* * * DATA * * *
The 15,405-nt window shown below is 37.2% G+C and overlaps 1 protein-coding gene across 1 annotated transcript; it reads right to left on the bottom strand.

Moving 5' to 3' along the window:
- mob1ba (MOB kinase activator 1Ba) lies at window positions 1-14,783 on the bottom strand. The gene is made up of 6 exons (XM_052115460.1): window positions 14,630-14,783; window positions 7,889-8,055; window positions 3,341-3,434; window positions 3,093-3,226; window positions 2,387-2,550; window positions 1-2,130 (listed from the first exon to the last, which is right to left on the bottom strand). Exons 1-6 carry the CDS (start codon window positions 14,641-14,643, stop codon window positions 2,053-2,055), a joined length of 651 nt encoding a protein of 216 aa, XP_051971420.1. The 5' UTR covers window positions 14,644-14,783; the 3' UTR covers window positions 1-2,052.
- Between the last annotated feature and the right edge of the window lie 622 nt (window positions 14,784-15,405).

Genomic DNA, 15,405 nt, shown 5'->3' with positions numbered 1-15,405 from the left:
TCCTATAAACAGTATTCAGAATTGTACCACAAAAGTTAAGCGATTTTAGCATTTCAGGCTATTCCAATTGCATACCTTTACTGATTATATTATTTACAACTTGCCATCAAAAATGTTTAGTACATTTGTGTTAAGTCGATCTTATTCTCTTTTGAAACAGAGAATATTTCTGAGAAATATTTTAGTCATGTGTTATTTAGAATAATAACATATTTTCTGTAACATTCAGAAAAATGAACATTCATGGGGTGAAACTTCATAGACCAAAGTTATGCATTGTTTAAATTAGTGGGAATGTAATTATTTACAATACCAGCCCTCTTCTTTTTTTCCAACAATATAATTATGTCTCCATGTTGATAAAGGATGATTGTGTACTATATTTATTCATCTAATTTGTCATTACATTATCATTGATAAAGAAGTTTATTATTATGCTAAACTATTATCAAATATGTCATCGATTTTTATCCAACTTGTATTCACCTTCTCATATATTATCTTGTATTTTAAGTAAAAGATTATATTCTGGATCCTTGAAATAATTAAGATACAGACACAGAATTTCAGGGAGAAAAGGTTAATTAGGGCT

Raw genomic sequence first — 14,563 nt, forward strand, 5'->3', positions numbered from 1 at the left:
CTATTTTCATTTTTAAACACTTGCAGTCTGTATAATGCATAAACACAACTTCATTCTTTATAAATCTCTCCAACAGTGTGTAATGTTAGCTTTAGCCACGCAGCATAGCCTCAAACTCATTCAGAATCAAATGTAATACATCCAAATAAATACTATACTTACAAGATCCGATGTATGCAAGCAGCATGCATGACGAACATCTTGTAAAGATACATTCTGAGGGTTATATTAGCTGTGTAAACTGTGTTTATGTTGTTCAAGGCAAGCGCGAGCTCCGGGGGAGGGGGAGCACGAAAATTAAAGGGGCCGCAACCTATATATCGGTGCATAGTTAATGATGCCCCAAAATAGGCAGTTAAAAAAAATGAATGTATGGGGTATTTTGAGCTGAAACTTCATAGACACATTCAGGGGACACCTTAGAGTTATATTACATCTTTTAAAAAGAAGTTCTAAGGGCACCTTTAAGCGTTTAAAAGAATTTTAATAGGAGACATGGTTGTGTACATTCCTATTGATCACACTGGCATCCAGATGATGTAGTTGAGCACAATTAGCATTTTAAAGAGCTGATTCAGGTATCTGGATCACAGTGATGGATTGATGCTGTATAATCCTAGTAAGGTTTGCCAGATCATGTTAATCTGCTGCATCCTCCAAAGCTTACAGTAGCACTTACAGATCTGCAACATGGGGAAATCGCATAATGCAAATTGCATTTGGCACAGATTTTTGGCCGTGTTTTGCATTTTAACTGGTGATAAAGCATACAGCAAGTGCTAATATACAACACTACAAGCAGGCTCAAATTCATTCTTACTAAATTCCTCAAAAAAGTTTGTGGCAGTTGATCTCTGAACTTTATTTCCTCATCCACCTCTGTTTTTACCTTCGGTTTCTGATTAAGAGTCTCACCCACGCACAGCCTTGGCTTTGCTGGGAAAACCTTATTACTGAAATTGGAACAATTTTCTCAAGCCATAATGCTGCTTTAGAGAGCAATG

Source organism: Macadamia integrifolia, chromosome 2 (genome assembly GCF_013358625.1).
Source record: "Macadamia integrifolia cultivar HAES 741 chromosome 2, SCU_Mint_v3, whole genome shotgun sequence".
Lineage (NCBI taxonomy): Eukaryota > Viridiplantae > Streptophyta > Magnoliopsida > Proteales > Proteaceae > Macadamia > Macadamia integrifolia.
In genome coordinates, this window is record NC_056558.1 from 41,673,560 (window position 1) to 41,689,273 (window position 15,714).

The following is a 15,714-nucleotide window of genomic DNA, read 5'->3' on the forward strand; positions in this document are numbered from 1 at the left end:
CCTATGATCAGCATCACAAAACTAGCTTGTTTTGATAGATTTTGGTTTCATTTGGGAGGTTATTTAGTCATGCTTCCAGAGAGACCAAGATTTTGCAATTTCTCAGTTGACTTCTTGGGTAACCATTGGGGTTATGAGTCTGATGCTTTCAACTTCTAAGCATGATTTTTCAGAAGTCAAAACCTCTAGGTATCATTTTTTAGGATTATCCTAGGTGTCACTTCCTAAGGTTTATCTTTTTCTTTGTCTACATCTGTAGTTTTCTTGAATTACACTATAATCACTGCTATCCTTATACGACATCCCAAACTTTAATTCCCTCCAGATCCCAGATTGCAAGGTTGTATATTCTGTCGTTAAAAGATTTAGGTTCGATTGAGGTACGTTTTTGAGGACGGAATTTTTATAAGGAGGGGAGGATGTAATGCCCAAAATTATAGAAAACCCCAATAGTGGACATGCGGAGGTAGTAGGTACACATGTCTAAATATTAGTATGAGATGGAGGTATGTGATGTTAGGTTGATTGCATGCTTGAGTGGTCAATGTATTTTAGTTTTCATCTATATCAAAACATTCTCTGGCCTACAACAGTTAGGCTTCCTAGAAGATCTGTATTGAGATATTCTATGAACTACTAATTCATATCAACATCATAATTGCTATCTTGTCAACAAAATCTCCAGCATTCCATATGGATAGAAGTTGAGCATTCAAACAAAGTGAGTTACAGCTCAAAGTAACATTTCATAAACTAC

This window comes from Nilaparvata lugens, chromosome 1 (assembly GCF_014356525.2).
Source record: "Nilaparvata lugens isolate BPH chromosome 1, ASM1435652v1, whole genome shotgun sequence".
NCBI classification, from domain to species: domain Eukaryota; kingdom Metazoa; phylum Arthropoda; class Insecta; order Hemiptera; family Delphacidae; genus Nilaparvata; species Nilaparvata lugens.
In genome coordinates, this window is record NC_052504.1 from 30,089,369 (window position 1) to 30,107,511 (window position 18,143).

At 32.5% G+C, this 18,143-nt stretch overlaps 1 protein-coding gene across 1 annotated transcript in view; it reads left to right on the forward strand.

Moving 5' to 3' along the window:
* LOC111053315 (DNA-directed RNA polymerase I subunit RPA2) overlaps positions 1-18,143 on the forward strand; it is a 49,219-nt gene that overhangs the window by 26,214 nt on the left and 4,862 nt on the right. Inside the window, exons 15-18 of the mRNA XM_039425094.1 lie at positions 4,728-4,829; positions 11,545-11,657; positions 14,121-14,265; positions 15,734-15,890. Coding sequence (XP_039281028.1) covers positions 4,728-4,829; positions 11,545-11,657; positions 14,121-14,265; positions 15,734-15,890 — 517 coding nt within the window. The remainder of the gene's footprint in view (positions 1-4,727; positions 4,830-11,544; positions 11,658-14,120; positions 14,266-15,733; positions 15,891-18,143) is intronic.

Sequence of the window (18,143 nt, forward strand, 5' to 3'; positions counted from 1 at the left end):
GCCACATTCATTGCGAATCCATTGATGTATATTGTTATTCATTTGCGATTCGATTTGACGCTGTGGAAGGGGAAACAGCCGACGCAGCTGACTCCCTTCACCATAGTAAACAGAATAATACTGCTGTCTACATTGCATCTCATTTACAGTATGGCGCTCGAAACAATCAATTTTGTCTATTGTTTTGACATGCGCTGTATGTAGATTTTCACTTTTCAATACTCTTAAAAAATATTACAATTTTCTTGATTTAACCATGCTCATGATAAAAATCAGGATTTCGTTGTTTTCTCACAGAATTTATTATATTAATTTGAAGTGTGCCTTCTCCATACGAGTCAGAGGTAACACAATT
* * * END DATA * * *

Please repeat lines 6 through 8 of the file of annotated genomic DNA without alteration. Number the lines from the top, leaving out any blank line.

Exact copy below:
TCCTATAAACAGTATTCAGAATTGTACCACAAAAGTTAAGCGATTTTAGCATTTCAGGCTATTCCAATTGCATACCTTTACTGATTATATTATTTACAACTTGCCATCAAAAATGTTTAGTACATTTGTGTTAAGTCGATCTTATTCTCTTTTGAAACAGAGAATATTTCTGAGAAATATTTTAGTCATGTGTTATTTAGAATAATAACATATTTTCTGTAACATTCAGAAAAATGAACATTCATGGGGTGAAACTTCATAGACCAAAGTTATGCATTGTTTAAATTAGTGGGAATGTAATTATTTACAATACCAGCCCTCTTCTTTTTTTCCAACAATATAATTATGTCTCCATGTTGATAAAGGATGATTGTGTACTATATTTATTCATCTAATTTGTCATTACATTATCATTGATAAAGAAGTTTATTATTATGCTAAACTATTATCAAATATGTCATCGATTTTTATCCAACTTGTATTCACCTTCTCATATATTATCTTGTATTTTAAGTAAAAGATTATATTCTGGATCCTTGAAATAATTAAGATACAGACACAGAATTTCAGGGAGAAAAGGTTAATTAGGGCT

Raw genomic sequence first — 14,563 nt, forward strand, 5'->3', positions numbered from 1 at the left:
CTATTTTCATTTTTAAACACTTGCAGTCTGTATAATGCATAAACACAACTTCATTCTTTATAAATCTCTCCAACAGTGTGTAATGTTAGCTTTAGCCACGCAGCATAGCCTCAAACTCATTCAGAATCAAATGTAATACATCCAAATAAATACTATACTTACAAGATCCGATGTATGCAAGCAGCATGCATGACGAACATCTTGTAAAGATACATTCTGAGGGTTATATTAGCTGTGTAAACTGTGTTTATGTTGTTCAAGGCAAGCGCGAGCTCCGGGGGAGGGGGAGCACGAAAATTAAAGGGGCCGCAACCTATATATCGGTGCATAGTTAATGATGCCCCAAAATAGGCAGTTAAAAAAAATGAATGTATGGGGTATTTTGAGCTGAAACTTCATAGACACATTCAGGGGACACCTTAGAGTTATATTACATCTTTTAAAAAGAAGTTCTAAGGGCACCTTTAAGCGTTTAAAAGAATTTTAATAGGAGACATGGTTGTGTACATTCCTATTGATCACACTGGCATCCAGATGATGTAGTTGAGCACAATTAGCATTTTAAAGAGCTGATTCAGGTATCTGGATCACAGTGATGGATTGATGCTGTATAATCCTAGTAAGGTTTGCCAGATCATGTTAATCTGCTGCATCCTCCAAAGCTTACAGTAGCACTTACAGATCTGCAACATGGGGAAATCGCATAATGCAAATTGCATTTGGCACAGATTTTTGGCCGTGTTTTGCATTTTAACTGGTGATAAAGCATACAGCAAGTGCTAATATACAACACTACAAGCAGGCTCAAATTCATTCTTACTAAATTCCTCAAAAAAGTTTGTGGCAGTTGATCTCTGAACTTTATTTCCTCATCCACCTCTGTTTTTACCTTCGGTTTCTGATTAAGAGTCTCACCCACGCACAGCCTTGGCTTTGCTGGGAAAACCTTATTACTGAAATTGGAACAATTTTCTCAAGCCATAATGCTGCTTTAGAGAGCAATG